I'm a researcher. I research. I research things like, "How to keep your house looking good if you clean it once a month or never?" or "If I eat ice cream for every meal, will I still be meeting the basic nutrition guidelines set forth by the FDA?"
Recently, I researched "How to apply your make up so that you look younger." That's when all heck broke loose! Did you know that as you age, your eyelashes lose their natural wave? That's right folks. Your eyelashes basically go flat! How's that for a bit of fun trivia on Labor Day? #gravity! #firstworlddrama
So, being the feisty and passionate person that I am about anything that might present itself as a challenge to me (or you could say that I'm slightly obsessive-compulsive), I have decided that I will not, I repeat, I will NOT allow my eyelashes to get lazy. I am on a quest. On a quest to find the ultimate gravity defying mascara. Please join me and give props to your favorite mascara here or on my Facebook page. Because really, flat eyelashes = no fun.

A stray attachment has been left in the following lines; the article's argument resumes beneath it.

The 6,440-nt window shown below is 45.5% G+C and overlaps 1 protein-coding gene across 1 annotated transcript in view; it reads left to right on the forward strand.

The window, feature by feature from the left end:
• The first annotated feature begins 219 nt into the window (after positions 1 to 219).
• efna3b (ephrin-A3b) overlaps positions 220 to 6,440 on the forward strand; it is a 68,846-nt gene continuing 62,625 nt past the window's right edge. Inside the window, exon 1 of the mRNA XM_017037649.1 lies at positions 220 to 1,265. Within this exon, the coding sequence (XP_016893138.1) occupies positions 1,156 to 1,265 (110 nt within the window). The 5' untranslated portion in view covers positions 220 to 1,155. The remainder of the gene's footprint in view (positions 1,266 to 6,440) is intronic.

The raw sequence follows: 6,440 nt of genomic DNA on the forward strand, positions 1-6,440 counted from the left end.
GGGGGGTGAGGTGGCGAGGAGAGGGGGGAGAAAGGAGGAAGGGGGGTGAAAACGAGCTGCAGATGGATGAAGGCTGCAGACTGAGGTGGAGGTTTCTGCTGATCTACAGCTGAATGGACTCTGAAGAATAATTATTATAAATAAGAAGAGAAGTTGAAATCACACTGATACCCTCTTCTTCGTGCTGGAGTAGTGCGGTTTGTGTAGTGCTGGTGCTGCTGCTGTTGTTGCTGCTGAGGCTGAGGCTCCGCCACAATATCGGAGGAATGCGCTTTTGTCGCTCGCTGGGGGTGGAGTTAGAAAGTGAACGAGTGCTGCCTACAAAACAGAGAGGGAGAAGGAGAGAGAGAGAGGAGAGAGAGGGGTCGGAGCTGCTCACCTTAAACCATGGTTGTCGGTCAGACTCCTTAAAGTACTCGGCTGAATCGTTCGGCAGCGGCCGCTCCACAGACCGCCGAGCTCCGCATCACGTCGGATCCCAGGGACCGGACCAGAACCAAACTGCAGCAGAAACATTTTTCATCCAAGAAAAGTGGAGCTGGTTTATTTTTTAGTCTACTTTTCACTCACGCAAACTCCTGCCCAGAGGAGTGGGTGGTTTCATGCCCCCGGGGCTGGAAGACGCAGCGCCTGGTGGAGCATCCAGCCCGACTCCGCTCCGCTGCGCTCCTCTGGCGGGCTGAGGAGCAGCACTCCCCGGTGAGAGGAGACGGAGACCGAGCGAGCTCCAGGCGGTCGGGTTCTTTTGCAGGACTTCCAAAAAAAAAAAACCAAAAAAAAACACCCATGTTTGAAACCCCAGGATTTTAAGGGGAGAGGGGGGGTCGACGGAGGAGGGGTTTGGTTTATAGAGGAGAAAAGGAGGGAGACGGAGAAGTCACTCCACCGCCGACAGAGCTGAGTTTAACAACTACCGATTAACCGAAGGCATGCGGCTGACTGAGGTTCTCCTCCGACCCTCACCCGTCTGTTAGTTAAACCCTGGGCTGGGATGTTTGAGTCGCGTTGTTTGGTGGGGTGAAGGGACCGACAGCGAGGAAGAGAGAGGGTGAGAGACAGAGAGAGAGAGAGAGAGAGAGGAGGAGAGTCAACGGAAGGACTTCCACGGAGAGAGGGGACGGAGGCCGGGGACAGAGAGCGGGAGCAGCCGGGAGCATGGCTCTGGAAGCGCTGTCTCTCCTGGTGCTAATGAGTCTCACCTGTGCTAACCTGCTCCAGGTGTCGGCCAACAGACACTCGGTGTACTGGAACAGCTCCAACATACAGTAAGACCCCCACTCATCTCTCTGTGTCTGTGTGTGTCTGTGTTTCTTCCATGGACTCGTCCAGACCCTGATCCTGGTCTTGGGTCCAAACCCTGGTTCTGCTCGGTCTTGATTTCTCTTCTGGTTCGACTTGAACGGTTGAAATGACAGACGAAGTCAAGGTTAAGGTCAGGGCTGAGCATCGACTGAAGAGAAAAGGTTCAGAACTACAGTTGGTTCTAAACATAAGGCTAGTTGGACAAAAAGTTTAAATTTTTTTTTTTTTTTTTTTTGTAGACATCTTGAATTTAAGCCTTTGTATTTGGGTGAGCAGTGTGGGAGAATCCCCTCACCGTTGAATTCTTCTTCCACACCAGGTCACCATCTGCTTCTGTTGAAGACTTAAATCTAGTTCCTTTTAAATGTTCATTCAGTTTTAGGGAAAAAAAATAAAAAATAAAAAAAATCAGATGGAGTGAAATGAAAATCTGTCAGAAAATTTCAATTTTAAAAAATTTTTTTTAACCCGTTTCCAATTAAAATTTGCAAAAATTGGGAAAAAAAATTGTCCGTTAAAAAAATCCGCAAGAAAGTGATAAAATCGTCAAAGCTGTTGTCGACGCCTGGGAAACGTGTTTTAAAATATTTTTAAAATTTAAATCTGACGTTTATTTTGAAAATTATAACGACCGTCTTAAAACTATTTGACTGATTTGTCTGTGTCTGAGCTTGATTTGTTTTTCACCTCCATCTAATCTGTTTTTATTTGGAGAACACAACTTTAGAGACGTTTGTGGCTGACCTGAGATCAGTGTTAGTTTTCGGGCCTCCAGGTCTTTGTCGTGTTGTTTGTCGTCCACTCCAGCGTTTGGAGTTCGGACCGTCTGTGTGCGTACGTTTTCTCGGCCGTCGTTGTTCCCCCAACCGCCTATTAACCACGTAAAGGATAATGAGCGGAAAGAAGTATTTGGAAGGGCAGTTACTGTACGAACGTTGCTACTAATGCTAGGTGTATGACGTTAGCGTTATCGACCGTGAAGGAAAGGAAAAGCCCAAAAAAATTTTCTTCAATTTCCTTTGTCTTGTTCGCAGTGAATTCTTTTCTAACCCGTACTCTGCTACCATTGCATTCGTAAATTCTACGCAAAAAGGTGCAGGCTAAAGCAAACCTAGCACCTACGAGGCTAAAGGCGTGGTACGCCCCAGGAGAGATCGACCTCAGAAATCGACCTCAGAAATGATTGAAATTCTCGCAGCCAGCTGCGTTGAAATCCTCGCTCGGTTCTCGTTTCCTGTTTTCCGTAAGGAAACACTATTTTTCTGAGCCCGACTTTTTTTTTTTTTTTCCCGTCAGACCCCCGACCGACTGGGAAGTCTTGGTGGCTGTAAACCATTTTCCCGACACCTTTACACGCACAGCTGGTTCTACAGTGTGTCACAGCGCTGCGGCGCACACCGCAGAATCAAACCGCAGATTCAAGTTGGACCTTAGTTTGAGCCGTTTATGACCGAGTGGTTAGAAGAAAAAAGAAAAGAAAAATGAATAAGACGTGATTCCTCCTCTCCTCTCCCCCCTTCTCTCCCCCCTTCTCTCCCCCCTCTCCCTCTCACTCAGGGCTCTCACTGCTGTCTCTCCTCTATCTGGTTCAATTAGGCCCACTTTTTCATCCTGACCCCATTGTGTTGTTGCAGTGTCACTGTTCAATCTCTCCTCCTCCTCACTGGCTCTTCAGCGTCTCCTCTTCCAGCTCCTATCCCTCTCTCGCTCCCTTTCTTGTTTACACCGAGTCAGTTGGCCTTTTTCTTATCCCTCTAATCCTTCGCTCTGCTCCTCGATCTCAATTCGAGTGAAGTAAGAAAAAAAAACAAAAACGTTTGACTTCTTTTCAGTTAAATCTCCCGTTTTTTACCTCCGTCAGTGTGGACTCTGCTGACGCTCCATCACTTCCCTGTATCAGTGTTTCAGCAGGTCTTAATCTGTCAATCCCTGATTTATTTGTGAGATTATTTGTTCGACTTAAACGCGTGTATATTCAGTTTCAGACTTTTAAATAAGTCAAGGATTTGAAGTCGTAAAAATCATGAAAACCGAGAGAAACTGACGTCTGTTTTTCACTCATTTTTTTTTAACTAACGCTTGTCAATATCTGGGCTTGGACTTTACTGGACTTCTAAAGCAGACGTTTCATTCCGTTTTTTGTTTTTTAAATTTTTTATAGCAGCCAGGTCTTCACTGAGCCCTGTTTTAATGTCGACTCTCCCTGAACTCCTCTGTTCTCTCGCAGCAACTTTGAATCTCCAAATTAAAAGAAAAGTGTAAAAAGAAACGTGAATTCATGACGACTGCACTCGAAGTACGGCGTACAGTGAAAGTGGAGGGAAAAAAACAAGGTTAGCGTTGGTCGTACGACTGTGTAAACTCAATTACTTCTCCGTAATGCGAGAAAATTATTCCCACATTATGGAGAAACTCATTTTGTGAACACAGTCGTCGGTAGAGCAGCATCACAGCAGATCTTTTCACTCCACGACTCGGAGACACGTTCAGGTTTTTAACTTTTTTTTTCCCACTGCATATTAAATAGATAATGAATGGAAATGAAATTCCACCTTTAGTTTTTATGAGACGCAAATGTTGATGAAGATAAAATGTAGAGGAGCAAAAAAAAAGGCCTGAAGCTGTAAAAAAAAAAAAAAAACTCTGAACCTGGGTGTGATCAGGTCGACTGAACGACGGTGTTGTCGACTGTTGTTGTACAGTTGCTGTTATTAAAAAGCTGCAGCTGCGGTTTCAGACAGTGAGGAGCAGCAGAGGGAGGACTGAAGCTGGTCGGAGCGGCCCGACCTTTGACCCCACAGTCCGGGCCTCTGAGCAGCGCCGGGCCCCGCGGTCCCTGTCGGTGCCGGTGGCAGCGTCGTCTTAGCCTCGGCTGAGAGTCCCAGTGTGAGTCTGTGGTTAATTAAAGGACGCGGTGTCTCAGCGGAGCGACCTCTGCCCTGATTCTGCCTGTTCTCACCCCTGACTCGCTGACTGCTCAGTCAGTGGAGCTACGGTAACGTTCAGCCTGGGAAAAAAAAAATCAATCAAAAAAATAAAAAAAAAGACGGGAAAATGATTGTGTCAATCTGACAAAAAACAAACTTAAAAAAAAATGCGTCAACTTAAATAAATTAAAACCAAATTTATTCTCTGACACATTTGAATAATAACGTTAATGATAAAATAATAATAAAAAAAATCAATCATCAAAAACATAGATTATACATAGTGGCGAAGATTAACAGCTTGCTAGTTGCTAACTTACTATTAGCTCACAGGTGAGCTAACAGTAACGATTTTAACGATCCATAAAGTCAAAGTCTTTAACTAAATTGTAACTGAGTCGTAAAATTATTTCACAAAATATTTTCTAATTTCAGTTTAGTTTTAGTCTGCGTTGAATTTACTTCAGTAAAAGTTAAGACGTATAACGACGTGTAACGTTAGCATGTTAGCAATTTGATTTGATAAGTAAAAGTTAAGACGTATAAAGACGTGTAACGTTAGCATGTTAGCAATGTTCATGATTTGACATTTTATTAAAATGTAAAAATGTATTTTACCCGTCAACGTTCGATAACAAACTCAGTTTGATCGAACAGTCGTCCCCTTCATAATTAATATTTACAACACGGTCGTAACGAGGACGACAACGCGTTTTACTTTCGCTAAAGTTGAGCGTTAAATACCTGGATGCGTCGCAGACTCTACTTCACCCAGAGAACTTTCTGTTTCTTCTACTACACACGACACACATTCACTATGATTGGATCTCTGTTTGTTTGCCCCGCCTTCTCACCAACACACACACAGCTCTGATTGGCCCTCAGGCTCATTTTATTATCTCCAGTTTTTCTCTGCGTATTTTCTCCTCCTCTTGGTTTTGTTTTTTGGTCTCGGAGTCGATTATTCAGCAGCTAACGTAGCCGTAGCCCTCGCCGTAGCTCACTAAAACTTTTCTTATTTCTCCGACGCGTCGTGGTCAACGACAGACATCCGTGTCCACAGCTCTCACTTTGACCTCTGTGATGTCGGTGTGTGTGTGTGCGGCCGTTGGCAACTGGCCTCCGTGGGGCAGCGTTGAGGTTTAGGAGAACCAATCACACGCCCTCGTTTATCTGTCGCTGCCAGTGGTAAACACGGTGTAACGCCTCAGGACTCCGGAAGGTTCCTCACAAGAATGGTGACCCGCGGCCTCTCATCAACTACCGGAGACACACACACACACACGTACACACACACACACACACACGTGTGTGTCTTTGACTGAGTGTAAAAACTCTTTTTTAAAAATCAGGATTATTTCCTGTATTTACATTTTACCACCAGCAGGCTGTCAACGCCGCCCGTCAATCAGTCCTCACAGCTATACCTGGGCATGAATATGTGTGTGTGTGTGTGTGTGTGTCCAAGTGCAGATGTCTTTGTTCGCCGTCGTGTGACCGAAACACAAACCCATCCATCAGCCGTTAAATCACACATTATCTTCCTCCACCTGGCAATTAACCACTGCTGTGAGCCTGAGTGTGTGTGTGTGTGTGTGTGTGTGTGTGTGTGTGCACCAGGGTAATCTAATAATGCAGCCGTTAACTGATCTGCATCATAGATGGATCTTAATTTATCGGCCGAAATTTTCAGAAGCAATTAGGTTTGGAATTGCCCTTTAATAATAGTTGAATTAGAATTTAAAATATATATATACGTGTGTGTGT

And if you're one of those Super Duper fortunate people that has curly eyelashes that look good without mascara, well, thank your mama, your daddy, and God because you are blessed. But do yourself a favor, don't read articles about "how to apply make up so that you look younger" because you might find out that as you age you also accumulate other types of facial hair. Oh yeah, those luscious curly eyelashes look great and all, but did you happen to see that straight wiry chin hair?